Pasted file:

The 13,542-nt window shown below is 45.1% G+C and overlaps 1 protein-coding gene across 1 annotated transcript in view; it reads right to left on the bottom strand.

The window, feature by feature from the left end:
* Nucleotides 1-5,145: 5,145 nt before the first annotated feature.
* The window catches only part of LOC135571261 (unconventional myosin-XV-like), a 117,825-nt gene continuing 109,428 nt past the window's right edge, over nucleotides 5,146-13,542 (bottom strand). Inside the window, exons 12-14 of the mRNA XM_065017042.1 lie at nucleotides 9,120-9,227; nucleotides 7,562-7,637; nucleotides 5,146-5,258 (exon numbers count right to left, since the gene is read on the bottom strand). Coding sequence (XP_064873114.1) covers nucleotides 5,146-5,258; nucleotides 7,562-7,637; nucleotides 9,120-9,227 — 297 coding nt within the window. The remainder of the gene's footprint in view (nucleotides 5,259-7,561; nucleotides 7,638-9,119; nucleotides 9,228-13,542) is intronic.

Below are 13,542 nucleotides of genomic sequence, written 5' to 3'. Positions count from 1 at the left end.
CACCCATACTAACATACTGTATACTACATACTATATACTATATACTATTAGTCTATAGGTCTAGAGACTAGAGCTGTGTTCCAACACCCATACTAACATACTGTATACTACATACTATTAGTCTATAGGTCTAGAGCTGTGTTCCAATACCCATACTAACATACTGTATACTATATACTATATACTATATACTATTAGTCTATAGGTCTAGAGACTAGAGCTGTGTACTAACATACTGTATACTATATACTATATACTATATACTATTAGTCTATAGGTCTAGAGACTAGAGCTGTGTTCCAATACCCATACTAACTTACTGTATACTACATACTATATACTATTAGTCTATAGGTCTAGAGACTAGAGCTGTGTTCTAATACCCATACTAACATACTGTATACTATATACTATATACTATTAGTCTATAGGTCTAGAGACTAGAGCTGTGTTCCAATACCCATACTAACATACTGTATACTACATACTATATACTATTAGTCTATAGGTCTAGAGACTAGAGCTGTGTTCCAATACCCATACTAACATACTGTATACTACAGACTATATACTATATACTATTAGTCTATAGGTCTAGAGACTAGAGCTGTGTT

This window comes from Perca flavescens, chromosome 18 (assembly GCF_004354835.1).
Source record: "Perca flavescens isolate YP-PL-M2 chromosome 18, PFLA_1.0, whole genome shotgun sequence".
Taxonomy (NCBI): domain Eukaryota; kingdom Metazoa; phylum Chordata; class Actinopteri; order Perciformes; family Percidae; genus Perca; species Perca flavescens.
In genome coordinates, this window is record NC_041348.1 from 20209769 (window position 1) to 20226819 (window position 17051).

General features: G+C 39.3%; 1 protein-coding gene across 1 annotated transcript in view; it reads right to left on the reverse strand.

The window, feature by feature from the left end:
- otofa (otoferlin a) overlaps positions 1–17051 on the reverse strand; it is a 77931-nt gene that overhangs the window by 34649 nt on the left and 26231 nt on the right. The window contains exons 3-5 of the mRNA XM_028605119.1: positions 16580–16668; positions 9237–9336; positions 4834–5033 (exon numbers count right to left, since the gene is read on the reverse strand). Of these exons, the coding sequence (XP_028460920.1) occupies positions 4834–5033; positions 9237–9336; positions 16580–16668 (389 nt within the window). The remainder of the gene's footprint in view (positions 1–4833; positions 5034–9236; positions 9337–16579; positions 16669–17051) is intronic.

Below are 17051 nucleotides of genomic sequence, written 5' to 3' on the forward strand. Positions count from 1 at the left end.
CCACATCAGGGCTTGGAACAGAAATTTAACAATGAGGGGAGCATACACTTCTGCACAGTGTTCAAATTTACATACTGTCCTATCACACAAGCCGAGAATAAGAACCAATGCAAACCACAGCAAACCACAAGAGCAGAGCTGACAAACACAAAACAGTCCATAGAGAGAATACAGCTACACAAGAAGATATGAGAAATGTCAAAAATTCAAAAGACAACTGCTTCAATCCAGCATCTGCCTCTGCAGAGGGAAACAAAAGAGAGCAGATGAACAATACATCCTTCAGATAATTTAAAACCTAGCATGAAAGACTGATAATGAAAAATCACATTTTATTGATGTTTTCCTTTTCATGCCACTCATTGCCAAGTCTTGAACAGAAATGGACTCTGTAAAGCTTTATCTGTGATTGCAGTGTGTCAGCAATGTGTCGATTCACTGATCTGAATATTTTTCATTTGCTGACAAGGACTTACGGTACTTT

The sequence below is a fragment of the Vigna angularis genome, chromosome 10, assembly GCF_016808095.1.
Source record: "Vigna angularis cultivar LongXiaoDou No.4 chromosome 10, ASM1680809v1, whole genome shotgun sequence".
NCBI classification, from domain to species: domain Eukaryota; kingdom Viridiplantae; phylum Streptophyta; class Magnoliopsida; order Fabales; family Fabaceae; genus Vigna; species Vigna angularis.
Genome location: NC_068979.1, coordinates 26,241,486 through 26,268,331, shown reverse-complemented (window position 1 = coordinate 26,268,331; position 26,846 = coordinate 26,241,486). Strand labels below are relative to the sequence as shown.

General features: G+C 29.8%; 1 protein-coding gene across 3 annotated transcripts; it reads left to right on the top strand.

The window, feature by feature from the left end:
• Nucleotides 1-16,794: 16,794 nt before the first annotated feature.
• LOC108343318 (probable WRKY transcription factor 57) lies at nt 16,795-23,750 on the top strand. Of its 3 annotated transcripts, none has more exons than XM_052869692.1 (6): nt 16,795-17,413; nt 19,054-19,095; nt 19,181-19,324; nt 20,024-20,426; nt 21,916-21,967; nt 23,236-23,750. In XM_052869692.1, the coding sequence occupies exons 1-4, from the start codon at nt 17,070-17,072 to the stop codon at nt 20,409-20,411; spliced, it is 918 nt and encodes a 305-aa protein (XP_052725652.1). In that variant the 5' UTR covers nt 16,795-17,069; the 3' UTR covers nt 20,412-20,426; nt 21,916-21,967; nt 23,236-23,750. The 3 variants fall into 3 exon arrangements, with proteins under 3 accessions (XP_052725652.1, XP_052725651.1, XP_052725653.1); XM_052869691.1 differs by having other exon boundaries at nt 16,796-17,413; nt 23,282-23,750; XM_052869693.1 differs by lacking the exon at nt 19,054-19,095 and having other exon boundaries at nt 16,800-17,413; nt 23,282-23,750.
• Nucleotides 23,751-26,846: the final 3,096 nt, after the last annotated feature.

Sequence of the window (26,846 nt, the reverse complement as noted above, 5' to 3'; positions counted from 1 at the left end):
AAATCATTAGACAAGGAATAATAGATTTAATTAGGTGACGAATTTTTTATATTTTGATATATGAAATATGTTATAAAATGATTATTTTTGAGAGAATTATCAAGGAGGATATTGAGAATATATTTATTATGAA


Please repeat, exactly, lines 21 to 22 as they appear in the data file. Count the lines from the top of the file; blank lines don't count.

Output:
The window, feature by feature from the left end:
• Nucleotides 1-16,794: 16,794 nt before the first annotated feature.